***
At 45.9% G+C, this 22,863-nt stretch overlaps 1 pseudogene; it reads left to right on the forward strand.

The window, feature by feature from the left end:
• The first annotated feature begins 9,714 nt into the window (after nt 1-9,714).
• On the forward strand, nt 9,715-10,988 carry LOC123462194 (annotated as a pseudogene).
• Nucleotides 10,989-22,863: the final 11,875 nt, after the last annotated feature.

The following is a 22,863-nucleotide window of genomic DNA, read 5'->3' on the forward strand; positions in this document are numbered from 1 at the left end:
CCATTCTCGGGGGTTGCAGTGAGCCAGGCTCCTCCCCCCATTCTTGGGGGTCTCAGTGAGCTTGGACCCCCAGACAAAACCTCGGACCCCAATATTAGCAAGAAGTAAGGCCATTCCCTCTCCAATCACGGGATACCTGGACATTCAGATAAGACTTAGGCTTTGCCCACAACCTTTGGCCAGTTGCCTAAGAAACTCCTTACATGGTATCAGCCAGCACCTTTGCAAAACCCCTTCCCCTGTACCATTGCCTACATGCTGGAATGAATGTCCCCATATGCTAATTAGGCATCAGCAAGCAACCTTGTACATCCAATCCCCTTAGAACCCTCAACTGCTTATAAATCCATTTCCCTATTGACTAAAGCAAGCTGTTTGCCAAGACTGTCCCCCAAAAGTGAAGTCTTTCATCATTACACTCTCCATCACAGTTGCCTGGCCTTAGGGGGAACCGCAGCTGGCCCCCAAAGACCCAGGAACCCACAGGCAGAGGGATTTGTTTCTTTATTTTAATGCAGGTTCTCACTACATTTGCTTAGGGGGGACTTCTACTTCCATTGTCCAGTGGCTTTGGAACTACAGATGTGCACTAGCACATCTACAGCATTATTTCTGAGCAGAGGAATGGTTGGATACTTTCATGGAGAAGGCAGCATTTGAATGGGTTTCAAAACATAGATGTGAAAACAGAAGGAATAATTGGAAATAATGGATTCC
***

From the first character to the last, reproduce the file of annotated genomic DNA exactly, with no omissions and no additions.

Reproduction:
At 45.9% G+C, this 22,863-nt stretch overlaps 1 pseudogene; it reads left to right on the forward strand.

The window, feature by feature from the left end:
• The first annotated feature begins 9,714 nt into the window (after nt 1-9,714).
• On the forward strand, nt 9,715-10,988 carry LOC123462194 (annotated as a pseudogene).
• Nucleotides 10,989-22,863: the final 11,875 nt, after the last annotated feature.

The following is a 22,863-nucleotide window of genomic DNA, read 5'->3' on the forward strand; positions in this document are numbered from 1 at the left end:
CCATTCTCGGGGGTTGCAGTGAGCCAGGCTCCTCCCCCCATTCTTGGGGGTCTCAGTGAGCTTGGACCCCCAGACAAAACCTCGGACCCCAATATTAGCAAGAAGTAAGGCCATTCCCTCTCCAATCACGGGATACCTGGACATTCAGATAAGACTTAGGCTTTGCCCACAACCTTTGGCCAGTTGCCTAAGAAACTCCTTACATGGTATCAGCCAGCACCTTTGCAAAACCCCTTCCCCTGTACCATTGCCTACATGCTGGAATGAATGTCCCCATATGCTAATTAGGCATCAGCAAGCAACCTTGTACATCCAATCCCCTTAGAACCCTCAACTGCTTATAAATCCATTTCCCTATTGACTAAAGCAAGCTGTTTGCCAAGACTGTCCCCCAAAAGTGAAGTCTTTCATCATTACACTCTCCATCACAGTTGCCTGGCCTTAGGGGGAACCGCAGCTGGCCCCCAAAGACCCAGGAACCCACAGGCAGAGGGATTTGTTTCTTTATTTTAATGCAGGTTCTCACTACATTTGCTTAGGGGGGACTTCTACTTCCATTGTCCAGTGGCTTTGGAACTACAGATGTGCACTAGCACATCTACAGCATTATTTCTGAGCAGAGGAATGGTTGGATACTTTCATGGAGAAGGCAGCATTTGAATGGGTTTCAAAACATAGATGTGAAAACAGAAGGAATAATTGGAAATAATGGATTCC